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Regulatory: The curious case of the Consumer Financial Protection Bureau

Due to presidential inaction, the Consumer Financial Protection Bureau has been rendered relatively ineffective.

The Consumer Financial Protection Bureau (CFPB) will come into existence on July 21. It likely will not be able to exercise any of the new powers that Congress granted it in the Dodd-Frank Act. This anomalous situation arose from a combination of the administration’s indecision and effective partisan opposition by Republican senators.  Consideration of the possible steps to resolve this impasse revolves around the president’s constitutional authority to make recess appointments and the ability of a Senate minority to counteract his power.

Congress created the CFPB to address its frustration with the failure of the bank supervisory agencies to use their rulemaking and enforcement authorities more aggressively to protect consumers. In the Dodd-Frank law, Congress stripped the existing powers from the banking agencies and centralized them in a specialized agency whose only function would be consumer financial protection. Congress simultaneously granted the CFPB significant new powers to respond to abuses that had occurred during the real estate bubble, including enforcement authority modeled on the Federal Trade Commission’s program. Under Dodd-Frank, in case the office of director is vacant on July 21, the existing statutory powers being transferred to the CFPB from other agencies can be exercised by the secretary of the treasury. However, the new powers granted by that statute, including the crucial responsibilities to issue consumer protection regulations and to take enforcement actions against those who violate the law, cannot be exercised until the first director of the agency takes office. Accordingly, until the current vacancy is filled, the new Dodd-Frank authorities are essentially a dead letter.

President Obama has never appointed a director, to avoid a Senate confirmation battle over the nomination of Elizabeth Warren, whose work inspired the CFPB’s creation.  Instead, the president named Professor Warren as a White House adviser, in charge of setting up the new agency and choosing its staff. This interim solution worked for several months. As time has passed, however, the president’s unwillingness to resolve the issue has jeopardized the consumer protection initiative and could now have negative effects on the entire federal financial regulatory program, depending upon how he acts next.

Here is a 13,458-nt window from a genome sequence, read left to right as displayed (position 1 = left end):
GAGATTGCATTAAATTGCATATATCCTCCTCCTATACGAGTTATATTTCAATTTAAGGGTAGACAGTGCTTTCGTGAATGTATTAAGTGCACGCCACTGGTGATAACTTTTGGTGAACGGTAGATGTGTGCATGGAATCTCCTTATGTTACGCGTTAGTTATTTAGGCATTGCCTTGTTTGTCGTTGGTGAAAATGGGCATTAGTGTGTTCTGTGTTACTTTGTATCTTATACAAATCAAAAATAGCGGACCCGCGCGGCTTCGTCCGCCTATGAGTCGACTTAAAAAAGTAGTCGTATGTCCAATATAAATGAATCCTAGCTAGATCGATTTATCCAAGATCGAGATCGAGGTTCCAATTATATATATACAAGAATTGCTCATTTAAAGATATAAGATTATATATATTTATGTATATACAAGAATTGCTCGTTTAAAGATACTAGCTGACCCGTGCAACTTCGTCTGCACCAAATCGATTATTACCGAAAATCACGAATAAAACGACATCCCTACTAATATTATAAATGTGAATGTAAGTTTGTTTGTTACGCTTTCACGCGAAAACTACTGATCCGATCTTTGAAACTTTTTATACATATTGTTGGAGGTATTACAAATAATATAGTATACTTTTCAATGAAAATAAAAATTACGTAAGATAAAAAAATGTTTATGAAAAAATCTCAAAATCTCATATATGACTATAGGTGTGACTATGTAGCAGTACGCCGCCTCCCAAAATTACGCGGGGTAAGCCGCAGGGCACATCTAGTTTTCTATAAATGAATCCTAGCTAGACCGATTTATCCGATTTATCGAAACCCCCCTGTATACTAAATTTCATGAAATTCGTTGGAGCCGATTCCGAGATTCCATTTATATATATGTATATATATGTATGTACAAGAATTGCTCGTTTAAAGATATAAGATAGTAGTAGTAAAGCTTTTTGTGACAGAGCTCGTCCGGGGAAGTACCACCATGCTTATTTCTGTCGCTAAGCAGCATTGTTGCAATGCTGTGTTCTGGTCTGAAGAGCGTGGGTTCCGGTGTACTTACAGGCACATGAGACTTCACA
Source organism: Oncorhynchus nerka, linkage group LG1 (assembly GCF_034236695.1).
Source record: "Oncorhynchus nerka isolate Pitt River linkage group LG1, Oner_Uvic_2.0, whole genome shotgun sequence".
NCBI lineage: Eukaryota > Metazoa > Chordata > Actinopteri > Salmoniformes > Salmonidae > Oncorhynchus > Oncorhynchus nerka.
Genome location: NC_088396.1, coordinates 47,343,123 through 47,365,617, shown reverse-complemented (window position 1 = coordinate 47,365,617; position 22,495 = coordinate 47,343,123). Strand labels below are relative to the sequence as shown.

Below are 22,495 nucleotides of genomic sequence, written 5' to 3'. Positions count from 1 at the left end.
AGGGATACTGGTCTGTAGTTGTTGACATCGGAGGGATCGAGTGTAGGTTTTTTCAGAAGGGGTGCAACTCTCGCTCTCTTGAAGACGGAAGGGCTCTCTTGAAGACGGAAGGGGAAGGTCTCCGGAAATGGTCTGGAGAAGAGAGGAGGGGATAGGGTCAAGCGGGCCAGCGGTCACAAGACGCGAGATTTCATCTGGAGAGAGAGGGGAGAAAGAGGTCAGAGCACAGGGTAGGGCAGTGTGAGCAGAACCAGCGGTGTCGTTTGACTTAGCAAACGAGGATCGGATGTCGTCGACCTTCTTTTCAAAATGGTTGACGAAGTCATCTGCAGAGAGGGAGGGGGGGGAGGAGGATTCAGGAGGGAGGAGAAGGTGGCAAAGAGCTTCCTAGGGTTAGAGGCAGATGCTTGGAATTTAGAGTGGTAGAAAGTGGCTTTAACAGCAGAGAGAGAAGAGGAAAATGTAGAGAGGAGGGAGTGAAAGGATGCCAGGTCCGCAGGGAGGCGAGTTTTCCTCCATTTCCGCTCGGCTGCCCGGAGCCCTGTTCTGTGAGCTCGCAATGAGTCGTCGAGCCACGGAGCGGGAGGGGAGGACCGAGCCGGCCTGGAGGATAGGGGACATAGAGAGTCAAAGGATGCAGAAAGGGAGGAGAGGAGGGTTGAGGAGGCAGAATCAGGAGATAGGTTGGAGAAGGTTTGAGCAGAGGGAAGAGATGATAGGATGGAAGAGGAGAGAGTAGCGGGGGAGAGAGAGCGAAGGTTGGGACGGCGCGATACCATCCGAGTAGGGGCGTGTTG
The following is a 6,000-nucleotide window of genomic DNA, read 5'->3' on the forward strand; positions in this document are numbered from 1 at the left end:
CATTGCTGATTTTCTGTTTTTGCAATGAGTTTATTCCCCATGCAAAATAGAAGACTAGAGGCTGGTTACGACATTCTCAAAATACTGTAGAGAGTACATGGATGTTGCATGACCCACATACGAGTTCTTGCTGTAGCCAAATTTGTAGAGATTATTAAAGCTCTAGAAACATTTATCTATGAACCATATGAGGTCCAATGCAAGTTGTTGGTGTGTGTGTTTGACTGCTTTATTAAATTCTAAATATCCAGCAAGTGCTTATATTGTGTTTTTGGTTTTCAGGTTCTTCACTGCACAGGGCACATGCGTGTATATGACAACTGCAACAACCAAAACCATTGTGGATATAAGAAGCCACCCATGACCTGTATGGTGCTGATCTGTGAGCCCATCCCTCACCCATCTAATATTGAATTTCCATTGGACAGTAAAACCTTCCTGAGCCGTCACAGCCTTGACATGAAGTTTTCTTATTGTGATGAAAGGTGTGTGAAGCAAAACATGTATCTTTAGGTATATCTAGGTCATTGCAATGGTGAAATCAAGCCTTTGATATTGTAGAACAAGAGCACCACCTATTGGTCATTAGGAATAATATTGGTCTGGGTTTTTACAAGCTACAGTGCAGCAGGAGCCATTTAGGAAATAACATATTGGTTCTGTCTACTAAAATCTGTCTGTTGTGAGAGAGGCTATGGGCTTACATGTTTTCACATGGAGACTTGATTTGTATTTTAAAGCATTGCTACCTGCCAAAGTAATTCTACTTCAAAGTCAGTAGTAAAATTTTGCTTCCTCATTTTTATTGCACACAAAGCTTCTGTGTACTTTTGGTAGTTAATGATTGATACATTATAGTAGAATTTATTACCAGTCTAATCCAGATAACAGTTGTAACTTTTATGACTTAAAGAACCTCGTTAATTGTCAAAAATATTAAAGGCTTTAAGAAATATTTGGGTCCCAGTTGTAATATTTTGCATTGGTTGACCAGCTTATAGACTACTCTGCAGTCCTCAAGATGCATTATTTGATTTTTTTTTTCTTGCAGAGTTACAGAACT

The president originally had three options: nominate Professor Warren and risk a filibuster against her confirmation; nominate someone acceptable to conservative Republicans; or exercise his constitutional authority to make an “intrasession” recess appointment of Professor Warren during one of the scheduled short-term adjournments of the Senate. He failed to act in time. Republican senators ultimately recognized that the president’s inaction offered an opportunity to undermine the CFPB. Using a technique pioneered by the democratic minority to frustrate George W. Bush’s ability to make recess appointments, the Republicans have blocked the Senate from adjourning and insisted that the body stay in session, to meet in pro forma session for two minutes per day during scheduled recesses. 

Now, an intrasession recess appointment of Professor Warren while the Senate is in pro forma session would precipitate constitutional litigation whose outcome is uncertain and that would cast a cloud over the CFPB’s use of its new authorities. A confrontation strategy also would cause the Senate minority to express its displeasure by attacking the CFPB’s initiatives, withholding appropriations from the administration, and blocking the confirmation of other non-controversial nominees to fill the many existing high-level vacancies in the other financial regulatory agencies. The damage has already been done. Whatever path the president now chooses, the CFPB will be relatively ineffective through the 2012 elections, just as its opponents would prefer.     

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